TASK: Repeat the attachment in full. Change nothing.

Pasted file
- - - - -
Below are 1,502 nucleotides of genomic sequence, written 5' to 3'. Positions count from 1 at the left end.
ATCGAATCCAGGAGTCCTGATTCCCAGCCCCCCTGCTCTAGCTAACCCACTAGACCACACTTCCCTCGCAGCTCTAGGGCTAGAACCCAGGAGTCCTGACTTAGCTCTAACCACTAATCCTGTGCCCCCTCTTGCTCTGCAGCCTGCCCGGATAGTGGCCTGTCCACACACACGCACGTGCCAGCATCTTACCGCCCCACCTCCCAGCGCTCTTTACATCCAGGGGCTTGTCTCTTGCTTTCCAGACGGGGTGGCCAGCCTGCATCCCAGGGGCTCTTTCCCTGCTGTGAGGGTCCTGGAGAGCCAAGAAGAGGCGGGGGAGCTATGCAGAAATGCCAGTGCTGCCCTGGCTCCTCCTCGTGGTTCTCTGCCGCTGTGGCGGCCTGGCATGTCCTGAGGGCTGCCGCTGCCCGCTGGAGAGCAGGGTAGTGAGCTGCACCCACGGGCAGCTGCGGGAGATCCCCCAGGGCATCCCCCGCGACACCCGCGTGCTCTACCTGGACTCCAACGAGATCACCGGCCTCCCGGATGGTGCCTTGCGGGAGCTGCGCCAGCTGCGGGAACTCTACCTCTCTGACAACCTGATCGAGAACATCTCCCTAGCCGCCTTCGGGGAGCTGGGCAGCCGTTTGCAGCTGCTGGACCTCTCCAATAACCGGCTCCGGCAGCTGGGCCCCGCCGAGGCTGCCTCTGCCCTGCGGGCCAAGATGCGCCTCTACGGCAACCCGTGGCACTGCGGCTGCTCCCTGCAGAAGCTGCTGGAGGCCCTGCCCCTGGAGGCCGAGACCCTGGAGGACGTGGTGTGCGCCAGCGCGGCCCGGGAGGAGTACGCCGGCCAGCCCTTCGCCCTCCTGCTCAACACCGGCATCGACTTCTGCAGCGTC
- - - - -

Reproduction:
Below are 1,502 nucleotides of genomic sequence, written 5' to 3'. Positions count from 1 at the left end.
ATCGAATCCAGGAGTCCTGATTCCCAGCCCCCCTGCTCTAGCTAACCCACTAGACCACACTTCCCTCGCAGCTCTAGGGCTAGAACCCAGGAGTCCTGACTTAGCTCTAACCACTAATCCTGTGCCCCCTCTTGCTCTGCAGCCTGCCCGGATAGTGGCCTGTCCACACACACGCACGTGCCAGCATCTTACCGCCCCACCTCCCAGCGCTCTTTACATCCAGGGGCTTGTCTCTTGCTTTCCAGACGGGGTGGCCAGCCTGCATCCCAGGGGCTCTTTCCCTGCTGTGAGGGTCCTGGAGAGCCAAGAAGAGGCGGGGGAGCTATGCAGAAATGCCAGTGCTGCCCTGGCTCCTCCTCGTGGTTCTCTGCCGCTGTGGCGGCCTGGCATGTCCTGAGGGCTGCCGCTGCCCGCTGGAGAGCAGGGTAGTGAGCTGCACCCACGGGCAGCTGCGGGAGATCCCCCAGGGCATCCCCCGCGACACCCGCGTGCTCTACCTGGACTCCAACGAGATCACCGGCCTCCCGGATGGTGCCTTGCGGGAGCTGCGCCAGCTGCGGGAACTCTACCTCTCTGACAACCTGATCGAGAACATCTCCCTAGCCGCCTTCGGGGAGCTGGGCAGCCGTTTGCAGCTGCTGGACCTCTCCAATAACCGGCTCCGGCAGCTGGGCCCCGCCGAGGCTGCCTCTGCCCTGCGGGCCAAGATGCGCCTCTACGGCAACCCGTGGCACTGCGGCTGCTCCCTGCAGAAGCTGCTGGAGGCCCTGCCCCTGGAGGCCGAGACCCTGGAGGACGTGGTGTGCGCCAGCGCGGCCCGGGAGGAGTACGCCGGCCAGCCCTTCGCCCTCCTGCTCAACACCGGCATCGACTTCTGCAGCGTC